The Humane Animal Rescue’s Community Cat program works to improve the lives
of cats in our community and reduce the unnecessary euthanasia of healthy, happy cats.

Community cats are un-owned cats that live outdoors in the community. These cats may be feral or friendly, may have been born into the wild, or may be lost or abandoned pets.

All free-roaming cats found outside are spayed/neutered, ear-tipped, vaccinated, and released in the same outdoor location where they were found.

If there are stray or feral cats in your community that need spayed/neutered, you can participate in our Community Cats program by trapping and transporting these cats to receive their surgery!

Call us at 412-345-0348 for more information on how to get involved.

What is a Community Cat?

A Community Cat can be:

  • Un-owned
  • Feral or Un-socialized
  • Indoor-Outdoor
  • Friendly
  • Lost or Abandoned
  • Born in the Wild
  • Stray

Community cats are all over the worlds and have been around for thousands of years. Most community cats live with other cats in colonies and are very close with each other. It is estimated that of the 30-80 million community cats living in the U.S., less than 2% are spayed or neutered. Without being TNR’d, one cat has the ability to produce 30+ cats in just a one-year period!

Simply removing cats from an area will not solve the problem! When you remove cats from one area, more will come from another. The safest and most efficient way to decrease this population is Trap-Neuter-Return (TNR). This is when cats are trapped, spayed or neutered, vaccinated, ear-tipped and returned to live out the rest of their life. Community cats are very resilient and smart⁠— they will find food, water and shelter on their own.

 

 

Removing these cats from the community doesn’t eliminate the nuisances they create and actually encourages cat populations to steadily grow. When you return cats that have been spayed/neutered, they continue to use resources but are unable to reproduce, decreasing the free-roaming cat population over time.

Sterilization also reduces problematic behaviors like fighting and spraying. Usually within a month, the sexual hormones are completely gone and the desire to mate is no longer there. You can also try using vinegar or citrus peels to deter cats, while also masking the smell of cat urine. Euthanizing healthy, feral cats is not an option at the Humane Animal Rescue.

Under this program, only community cats that are over 6 months of age and thriving are returned to their environment. If the cat is healthy, we know it has found a food source and shelter, just as other wild animals have.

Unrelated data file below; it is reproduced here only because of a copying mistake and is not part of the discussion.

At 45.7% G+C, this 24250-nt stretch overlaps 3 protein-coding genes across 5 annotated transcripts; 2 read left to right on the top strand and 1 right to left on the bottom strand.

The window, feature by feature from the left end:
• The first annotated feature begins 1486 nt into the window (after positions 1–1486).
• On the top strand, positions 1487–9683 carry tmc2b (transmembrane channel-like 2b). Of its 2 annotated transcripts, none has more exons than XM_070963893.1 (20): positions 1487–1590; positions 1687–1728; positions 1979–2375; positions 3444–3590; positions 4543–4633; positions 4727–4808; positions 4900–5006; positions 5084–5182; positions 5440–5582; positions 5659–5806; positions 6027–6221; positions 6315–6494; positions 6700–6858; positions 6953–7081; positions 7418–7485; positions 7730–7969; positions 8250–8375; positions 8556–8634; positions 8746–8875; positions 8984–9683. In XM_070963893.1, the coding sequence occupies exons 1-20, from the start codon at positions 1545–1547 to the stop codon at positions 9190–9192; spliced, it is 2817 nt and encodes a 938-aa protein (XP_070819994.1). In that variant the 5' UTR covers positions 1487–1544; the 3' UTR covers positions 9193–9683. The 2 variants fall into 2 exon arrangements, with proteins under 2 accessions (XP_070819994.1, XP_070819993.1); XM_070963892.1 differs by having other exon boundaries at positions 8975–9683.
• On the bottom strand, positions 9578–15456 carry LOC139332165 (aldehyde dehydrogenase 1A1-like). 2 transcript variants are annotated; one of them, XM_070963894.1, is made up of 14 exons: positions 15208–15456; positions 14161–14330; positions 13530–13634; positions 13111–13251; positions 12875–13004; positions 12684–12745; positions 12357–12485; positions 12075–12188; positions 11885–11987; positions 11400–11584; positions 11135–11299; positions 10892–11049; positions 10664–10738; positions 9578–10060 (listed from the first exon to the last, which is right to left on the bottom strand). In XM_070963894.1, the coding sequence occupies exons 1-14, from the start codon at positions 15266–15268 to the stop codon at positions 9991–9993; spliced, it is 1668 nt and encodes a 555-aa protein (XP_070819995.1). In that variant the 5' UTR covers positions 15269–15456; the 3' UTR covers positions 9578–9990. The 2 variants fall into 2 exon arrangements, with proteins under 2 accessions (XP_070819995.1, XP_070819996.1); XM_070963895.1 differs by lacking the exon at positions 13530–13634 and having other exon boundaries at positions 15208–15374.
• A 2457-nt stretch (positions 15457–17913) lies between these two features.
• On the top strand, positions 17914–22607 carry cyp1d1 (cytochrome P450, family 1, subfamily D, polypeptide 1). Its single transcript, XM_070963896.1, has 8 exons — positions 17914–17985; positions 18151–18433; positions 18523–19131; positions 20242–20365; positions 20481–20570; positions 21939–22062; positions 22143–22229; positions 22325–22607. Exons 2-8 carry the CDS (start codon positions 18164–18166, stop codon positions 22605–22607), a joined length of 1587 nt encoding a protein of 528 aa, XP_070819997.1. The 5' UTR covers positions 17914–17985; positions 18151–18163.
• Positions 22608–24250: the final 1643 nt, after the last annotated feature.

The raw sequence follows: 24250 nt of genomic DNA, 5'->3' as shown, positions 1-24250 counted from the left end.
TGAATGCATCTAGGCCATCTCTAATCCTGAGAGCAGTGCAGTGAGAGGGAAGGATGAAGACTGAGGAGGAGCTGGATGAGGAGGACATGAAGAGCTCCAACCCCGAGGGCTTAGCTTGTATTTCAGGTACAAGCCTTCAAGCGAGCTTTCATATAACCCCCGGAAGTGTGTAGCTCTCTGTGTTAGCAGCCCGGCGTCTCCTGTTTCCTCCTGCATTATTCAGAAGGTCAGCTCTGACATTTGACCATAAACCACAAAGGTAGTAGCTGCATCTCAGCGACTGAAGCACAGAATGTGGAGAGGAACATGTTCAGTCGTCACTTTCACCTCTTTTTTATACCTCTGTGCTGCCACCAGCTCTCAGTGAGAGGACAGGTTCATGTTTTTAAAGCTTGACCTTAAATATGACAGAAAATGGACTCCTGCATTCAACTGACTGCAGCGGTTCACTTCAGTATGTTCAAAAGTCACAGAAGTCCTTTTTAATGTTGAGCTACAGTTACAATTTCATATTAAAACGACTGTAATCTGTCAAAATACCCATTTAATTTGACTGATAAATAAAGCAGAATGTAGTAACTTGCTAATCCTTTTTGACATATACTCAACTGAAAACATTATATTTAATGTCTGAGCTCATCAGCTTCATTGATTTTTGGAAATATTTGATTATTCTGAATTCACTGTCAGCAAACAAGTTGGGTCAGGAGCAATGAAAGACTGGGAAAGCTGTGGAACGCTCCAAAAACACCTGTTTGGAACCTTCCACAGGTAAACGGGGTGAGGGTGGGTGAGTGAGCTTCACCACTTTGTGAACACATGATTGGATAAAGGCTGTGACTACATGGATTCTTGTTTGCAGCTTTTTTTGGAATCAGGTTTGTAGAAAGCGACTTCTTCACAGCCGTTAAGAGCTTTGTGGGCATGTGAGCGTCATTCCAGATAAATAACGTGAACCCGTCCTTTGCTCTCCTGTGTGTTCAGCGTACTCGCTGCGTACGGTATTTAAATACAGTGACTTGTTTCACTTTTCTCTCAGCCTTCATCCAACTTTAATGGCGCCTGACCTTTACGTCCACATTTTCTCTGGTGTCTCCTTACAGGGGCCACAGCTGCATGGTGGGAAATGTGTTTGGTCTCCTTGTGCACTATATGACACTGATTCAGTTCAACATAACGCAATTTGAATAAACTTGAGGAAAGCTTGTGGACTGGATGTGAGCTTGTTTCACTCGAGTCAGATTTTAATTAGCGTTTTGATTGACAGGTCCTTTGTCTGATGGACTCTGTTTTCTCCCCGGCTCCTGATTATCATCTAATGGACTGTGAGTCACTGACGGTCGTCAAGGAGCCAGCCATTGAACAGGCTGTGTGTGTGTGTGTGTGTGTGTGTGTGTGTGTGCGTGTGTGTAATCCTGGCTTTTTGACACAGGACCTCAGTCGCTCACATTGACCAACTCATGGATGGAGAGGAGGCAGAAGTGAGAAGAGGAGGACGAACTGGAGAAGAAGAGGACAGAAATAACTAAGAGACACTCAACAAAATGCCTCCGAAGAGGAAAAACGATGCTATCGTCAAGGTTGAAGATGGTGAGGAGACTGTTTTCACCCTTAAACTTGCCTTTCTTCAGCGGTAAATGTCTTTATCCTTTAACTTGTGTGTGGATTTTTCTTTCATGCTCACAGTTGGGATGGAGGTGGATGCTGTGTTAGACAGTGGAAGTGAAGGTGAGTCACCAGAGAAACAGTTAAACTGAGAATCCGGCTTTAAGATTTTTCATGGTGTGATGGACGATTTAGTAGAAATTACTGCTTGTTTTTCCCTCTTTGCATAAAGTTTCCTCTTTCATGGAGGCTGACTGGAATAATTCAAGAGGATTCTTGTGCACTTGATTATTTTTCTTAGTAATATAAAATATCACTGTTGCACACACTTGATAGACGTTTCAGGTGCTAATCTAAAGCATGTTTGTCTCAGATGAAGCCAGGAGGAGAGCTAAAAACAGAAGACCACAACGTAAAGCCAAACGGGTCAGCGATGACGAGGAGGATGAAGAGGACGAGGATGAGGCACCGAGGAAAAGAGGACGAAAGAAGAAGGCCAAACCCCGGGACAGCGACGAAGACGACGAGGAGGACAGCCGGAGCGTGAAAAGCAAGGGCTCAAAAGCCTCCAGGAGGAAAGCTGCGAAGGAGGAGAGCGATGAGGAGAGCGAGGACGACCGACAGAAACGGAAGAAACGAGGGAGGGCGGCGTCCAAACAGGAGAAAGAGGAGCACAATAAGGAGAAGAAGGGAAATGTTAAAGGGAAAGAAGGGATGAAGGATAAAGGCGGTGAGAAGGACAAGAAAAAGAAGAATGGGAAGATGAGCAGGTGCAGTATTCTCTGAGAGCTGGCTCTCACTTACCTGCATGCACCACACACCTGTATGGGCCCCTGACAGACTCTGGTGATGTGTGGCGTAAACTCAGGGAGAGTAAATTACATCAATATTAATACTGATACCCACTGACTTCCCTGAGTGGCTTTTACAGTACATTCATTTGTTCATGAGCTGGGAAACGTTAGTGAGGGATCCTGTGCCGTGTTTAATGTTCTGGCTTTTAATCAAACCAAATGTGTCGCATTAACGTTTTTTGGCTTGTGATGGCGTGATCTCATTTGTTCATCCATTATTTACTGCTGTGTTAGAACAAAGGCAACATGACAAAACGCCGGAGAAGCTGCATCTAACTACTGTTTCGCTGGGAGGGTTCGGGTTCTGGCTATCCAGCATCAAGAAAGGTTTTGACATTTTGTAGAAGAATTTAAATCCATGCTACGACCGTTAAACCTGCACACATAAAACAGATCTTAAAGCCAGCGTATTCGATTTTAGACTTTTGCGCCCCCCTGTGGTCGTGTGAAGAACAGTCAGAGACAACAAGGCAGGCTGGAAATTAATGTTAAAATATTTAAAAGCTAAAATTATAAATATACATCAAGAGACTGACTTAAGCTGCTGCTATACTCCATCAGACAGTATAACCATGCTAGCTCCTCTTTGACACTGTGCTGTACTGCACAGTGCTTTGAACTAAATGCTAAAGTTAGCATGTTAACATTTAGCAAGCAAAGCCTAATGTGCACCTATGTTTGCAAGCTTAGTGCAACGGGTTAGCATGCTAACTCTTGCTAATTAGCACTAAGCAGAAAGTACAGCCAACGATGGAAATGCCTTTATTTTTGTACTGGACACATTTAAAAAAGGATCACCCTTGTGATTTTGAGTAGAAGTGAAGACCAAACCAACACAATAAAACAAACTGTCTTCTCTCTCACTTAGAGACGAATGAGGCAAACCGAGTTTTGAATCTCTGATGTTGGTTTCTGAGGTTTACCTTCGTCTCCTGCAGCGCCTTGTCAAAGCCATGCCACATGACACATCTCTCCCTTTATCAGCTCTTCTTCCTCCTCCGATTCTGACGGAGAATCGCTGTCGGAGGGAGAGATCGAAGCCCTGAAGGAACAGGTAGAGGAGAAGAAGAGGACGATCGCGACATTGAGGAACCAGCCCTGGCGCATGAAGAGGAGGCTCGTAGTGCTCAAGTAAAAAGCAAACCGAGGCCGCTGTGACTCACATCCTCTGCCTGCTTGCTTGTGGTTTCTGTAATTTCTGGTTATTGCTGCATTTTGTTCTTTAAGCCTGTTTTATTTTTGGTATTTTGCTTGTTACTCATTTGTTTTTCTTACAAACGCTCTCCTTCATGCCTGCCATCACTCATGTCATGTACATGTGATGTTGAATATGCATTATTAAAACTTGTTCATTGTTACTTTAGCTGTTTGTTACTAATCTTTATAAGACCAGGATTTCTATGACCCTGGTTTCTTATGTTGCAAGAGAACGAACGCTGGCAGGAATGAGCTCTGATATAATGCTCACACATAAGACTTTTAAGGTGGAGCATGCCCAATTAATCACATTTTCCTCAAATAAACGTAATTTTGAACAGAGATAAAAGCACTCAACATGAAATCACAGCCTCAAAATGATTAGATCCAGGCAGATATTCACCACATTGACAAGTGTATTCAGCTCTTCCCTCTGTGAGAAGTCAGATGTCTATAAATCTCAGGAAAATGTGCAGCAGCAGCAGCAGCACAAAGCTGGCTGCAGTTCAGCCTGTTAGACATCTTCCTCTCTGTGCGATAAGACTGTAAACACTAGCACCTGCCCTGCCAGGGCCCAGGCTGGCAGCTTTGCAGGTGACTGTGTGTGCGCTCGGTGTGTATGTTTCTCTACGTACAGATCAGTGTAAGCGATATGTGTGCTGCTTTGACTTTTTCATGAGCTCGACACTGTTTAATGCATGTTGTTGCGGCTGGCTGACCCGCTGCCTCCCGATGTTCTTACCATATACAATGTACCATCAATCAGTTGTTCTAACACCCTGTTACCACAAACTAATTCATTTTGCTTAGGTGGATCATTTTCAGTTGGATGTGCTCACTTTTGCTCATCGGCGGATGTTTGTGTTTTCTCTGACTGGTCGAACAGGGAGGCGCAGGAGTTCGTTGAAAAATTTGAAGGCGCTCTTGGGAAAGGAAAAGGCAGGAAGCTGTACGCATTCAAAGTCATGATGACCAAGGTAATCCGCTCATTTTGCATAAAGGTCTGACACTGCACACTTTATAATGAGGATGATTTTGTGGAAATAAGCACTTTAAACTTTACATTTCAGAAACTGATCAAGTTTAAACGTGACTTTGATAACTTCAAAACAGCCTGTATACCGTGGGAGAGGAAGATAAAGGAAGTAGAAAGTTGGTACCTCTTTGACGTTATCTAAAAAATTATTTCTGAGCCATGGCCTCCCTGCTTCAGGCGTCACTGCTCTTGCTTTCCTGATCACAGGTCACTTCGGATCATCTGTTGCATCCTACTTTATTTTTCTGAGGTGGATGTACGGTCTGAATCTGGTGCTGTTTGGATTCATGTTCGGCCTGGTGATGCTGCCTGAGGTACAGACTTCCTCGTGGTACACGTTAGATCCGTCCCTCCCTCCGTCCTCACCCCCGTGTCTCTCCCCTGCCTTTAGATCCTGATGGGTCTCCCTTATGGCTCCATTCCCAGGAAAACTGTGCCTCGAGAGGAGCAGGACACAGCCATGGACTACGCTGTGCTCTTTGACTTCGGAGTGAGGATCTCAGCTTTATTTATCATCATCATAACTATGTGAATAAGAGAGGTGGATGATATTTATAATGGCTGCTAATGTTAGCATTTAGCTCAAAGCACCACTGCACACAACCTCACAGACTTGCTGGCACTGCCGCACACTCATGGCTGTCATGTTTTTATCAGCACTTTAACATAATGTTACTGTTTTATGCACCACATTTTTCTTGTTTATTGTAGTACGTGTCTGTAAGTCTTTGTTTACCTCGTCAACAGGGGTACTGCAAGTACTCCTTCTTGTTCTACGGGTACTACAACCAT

This is more likely to occur when food is left outside for too long and/or after dark. You can prevent this by creating a raised feeding station to keep insects away from the food. Additionally, set a feeding time for cats and only leave food out for 30 minutes at a time, or until they have finished eating. Community cats will learn to adjust to the schedule that you set.

The cats are likely just trying to find a safe, warm area to sleep. You can install lattice fencing or chicken wire to prevent cats from entering, but be sure to check for sleeping cats before completing the job. You can also create a cat shelter in your backyard.

It’s in their nature to hunt and forage for food. Use a locking lid on your trashcan, or use a bungee cord to secure it so they cannot knock it open. If you provide readily accessible food, they will have no reason to get into your trash. Just be sure to follow the guidelines about to avoid attracting other animals!

Most cats have an instinct to cover their feces in sand or dirt. You can try covering the area with citrus smells or coffee grounds to deter the cats. Vinegar is also a smell that many cats dislike and try to avoid.

Cats tend to stay where they are being fed and taken care of. You can keep them away by using any of the above deterrents, as well as high-pitched noised motion sensors and motion activated water sprinklers.

It may be hard to imagine living outdoors during winters, however, we know cats have adapted and manage to survive year round. Similar programs have been successfully implemented in all types of climates across the U.S. and Canada. If you’d like to provide a warm spot this winter, you can learn how to build an inexpensive community cat shelter here!

Although community cats do often hunt to survive, this program will reduce the impact on birds and wildlife. By reducing the number of cats living outside by spay/neuter, we are doing the best thing for all involved. This does however take time, determination, patience and collaboration. Simple removing cats from an environment is not effective or humane.

Humane and Wildlife Education

We’re committed to educating the public about the interesting and unknown behaviors of animals.

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Behavior and Training Classes

To love your dog is to learn with your dog! Our team is comprised of some of the city’s most knowledgeable canine trainers.

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Lost and Found Pets

Found a lost pet and unsure of what to do next? Let us help you figure it out!

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Humane and Wildlife Education

We’re committed to educating the public about the interesting and unknown behaviors of animals.

Read More

Behavior and Training Classes

To love your dog is to learn with your dog! Our team is comprised of some of the city’s most knowledgeable canine trainers.

Read More

Lost and Found Pets

Found a lost pet and unsure of what to do next? Let us help you figure it out!

Read More